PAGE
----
“He’s a good kid. He’s down to Earth and wants nothing but the best for everyone involved with this team. He worked his tail off to earn a starting spot the last two years. His freshman and sophomore years he was a backup, and junior and senior years he was able to jump in as a starter because of the effort he put in,” said Spirit coach A.J. Russo. “As a senior leader this year on the offensive line, those guys really solidified us going into the playoffs. And it’s great to have kids like that who are so enthusiastic about the program. They worked hard the first couple of years and didn’t see the field too much, and some kids quit when they don’t get playing time. But those guys stuck with it and Kurt is a tribute to that. He’s a great kid who really held us together.
“That’s what’s good about our kids, they are all so humble and they do a good job of complimenting the other guys around them, and that’s what a team is all about. And Kurt in particular, emphasizing that all the time.”
Driscoll’s wrestling career was very similar. He got off to a rough start as a freshman, as a skin issue limited his mat time, suffered a couple tough losses at districts as a sophomore but really came on strong as a junior and senior, winning more than 30 matches each season to finish with 94 career victories and coming within an eyelash of qualifying for the state championships as a senior.
“I just can’t wait to pursue my athletic and academic career at Elizabethtown (College). I can’t wait to get back on the wrestling mat. I know I’m going to miss the football field a ton and I think about it every day. I look at pictures and reminisce about it all the time. But now I’m getting ready to wrestle again,” Driscoll said. “I came in and had guys like Mike Waszen, Alec Harper and Tim Fitzpatrick who were pushing me in the room. I didn’t have too good of a freshman year because I had a skin issue and was in the hospital for 10 days. I missed half the season, and then sophomore year I did completely terrible in districts, but I ended up being 18-12 and lost in the consolation finals. But to come back my junior and senior years and have more than 30 wins in both seasons was nice, just to rebound. Unfortunately I was six matches short of 100 wins and I was two pins away from breaking Holy Spirit’s pin record held by Pat D’Arcy. And I came up short at regions (this year), which was tough, but I’ll just have to get to the podium at the (NCAA) nationals at the Division III level.”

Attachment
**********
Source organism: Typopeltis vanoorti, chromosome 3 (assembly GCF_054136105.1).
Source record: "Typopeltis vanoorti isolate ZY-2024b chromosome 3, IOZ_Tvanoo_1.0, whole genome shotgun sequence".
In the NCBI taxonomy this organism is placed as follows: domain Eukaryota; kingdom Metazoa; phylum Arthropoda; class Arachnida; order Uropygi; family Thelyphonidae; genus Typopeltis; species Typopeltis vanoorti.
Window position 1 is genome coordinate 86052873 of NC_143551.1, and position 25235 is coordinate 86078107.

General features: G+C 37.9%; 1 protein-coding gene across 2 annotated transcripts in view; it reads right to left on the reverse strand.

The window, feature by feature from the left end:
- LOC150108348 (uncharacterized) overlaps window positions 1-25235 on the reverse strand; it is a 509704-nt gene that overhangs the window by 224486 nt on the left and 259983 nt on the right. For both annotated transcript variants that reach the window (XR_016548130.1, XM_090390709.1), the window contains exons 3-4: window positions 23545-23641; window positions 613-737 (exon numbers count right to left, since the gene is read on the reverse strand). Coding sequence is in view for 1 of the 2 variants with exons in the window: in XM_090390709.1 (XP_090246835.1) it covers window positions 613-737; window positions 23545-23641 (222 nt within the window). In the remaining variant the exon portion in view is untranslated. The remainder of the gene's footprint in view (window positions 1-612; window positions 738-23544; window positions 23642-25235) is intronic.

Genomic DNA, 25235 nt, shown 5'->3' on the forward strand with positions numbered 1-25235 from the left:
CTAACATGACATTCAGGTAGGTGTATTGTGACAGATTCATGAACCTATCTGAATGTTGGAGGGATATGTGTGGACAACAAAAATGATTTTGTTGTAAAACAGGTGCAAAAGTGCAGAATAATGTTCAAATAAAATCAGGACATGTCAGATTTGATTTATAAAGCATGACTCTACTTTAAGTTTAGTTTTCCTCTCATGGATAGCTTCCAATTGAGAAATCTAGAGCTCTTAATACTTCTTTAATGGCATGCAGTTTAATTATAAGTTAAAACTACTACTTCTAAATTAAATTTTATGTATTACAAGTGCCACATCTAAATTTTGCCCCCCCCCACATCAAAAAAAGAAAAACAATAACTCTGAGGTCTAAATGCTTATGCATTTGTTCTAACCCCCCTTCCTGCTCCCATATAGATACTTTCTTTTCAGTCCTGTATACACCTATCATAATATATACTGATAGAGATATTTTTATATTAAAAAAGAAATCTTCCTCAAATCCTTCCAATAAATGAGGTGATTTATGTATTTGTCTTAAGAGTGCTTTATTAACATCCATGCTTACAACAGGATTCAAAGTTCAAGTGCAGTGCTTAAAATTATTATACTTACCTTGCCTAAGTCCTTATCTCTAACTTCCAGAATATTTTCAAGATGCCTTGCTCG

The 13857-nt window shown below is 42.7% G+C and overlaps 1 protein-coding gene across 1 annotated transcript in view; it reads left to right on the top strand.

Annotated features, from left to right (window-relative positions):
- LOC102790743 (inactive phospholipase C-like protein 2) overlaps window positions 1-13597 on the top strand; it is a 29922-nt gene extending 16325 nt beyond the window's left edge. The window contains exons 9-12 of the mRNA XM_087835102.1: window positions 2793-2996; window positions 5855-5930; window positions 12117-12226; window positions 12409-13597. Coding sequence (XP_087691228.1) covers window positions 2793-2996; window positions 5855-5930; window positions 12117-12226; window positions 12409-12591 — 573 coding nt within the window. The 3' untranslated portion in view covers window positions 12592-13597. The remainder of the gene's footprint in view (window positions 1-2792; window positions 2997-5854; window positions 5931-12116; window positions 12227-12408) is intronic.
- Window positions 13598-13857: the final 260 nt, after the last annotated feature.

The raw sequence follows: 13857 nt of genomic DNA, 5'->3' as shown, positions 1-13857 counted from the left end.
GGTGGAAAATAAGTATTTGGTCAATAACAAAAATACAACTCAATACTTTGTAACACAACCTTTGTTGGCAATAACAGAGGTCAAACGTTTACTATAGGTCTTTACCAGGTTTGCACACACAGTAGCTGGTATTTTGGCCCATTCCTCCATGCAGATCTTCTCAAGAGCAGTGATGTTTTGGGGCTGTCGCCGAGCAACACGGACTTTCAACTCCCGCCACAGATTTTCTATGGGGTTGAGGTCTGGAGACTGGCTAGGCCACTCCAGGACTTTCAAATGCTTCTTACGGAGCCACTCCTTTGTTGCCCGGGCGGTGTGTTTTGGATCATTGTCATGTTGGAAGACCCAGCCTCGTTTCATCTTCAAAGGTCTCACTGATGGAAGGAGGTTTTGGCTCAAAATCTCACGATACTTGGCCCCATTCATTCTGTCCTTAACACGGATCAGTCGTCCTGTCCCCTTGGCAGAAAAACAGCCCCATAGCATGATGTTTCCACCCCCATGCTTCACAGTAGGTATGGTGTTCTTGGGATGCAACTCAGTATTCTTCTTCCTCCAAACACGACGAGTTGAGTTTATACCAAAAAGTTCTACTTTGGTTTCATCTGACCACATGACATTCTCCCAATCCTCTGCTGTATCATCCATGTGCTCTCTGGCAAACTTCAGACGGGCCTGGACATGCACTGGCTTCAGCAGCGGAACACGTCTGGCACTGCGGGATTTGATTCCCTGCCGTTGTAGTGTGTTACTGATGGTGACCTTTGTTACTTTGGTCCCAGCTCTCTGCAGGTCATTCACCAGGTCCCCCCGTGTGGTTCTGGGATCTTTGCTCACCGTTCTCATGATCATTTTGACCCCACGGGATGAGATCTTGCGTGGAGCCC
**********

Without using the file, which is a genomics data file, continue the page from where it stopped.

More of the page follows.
Russo believes that Driscoll’s dedication to wrestling helped him become a better offensive lineman throughout his career.
“I think that has a lot to do with his wrestling mentality. Wrestling is the type of sport where sometimes you’re going to get whipped and sometimes you’re going to whip other guys. And he knows that. On the offensive line, it’s four or five seconds each play of smash mouth football, and you’re going to win some and you’re going to lose some, but you don’t quit, you just keep going. I think that’s a tribute to Kurt and his wrestling background and being tough. He knew he was going to win sometimes and he was going to lose sometimes, but at the end of the day he won more than he lost,” Russo said. “Having that confidence yourself and being able to push other guys play-to-play is something Kurt brought to the table, and our kids definitely fed off that.”
Driscoll, who said he may major in accounting once he gets to Elizabethtown College in Pennsylvania, said he is proud of everything he accomplished at Holy Spirit and plans to return as a proud state championship-winning alumni in the years to come.
“If you talk to every single person at Holy Spirit, it’s just the family and the community. Everything they give you is unreal. They give you the best resources and they are behind you no matter what, it doesn’t matter what sport it is. It was nice being one of the faces of the school because I put in all that hard work and it finally paid off. It’s nice to say now that I’m a Holy Spirit alumni and that I’ll be able to be one of those people who comes to games wearing a state championship jacket. All the people who donate to us, that’s awesome, and I’m proud to say I’m now a Holy Spirit alumni,” he said. “I’m going to think that this was the greatest four years of my life, at least so far, but I don’t think much can top being a state champion (in football) and finishing with 94 career wins as a wrestler. For everyone out there, if you put in the hard work, the odds may be against you, but if you put in the work you’ll have success.”
Contact Dave O’Sullivan: email@example.com; on Twitter @GDsullysays